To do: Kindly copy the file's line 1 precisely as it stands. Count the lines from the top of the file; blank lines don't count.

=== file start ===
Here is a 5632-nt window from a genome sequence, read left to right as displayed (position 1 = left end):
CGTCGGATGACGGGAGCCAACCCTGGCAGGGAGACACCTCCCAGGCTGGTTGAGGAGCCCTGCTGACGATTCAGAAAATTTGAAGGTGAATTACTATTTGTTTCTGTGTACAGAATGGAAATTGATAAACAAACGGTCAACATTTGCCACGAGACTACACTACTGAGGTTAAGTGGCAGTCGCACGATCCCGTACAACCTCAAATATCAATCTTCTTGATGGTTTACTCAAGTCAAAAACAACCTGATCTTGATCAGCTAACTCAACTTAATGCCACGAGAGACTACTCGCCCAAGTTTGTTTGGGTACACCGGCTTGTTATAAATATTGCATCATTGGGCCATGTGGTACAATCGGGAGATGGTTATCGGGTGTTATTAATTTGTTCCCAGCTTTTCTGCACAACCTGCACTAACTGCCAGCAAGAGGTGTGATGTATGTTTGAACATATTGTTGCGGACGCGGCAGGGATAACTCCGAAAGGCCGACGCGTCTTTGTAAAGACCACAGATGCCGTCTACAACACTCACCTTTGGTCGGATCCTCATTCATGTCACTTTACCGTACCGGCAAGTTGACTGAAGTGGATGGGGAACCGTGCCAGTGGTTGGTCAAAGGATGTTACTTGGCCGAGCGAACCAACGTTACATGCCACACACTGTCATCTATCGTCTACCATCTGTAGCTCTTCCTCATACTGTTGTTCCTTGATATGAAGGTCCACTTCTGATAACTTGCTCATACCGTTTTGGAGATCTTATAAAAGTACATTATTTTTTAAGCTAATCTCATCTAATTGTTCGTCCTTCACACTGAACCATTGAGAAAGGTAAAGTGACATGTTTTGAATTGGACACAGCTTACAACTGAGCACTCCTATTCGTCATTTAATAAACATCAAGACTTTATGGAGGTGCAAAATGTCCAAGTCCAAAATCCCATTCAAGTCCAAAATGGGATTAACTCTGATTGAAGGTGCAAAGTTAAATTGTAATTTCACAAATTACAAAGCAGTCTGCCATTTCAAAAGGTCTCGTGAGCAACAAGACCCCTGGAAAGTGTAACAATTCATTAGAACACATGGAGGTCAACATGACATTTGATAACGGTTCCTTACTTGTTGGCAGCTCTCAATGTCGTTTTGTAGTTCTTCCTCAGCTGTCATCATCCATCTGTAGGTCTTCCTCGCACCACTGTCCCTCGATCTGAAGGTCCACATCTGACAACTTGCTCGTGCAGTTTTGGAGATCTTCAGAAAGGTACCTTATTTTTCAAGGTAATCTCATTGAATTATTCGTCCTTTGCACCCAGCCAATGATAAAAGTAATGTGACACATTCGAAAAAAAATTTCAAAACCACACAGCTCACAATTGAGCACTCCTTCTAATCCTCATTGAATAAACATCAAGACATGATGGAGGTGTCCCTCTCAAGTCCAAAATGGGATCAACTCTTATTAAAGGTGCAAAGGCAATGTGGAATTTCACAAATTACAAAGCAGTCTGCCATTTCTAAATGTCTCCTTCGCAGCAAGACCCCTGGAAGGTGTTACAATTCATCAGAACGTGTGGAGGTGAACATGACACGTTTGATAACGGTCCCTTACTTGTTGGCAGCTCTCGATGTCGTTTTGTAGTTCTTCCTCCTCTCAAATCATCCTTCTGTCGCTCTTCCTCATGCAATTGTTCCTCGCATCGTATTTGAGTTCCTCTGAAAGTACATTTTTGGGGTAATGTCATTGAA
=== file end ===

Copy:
Here is a 5632-nt window from a genome sequence, read left to right as displayed (position 1 = left end):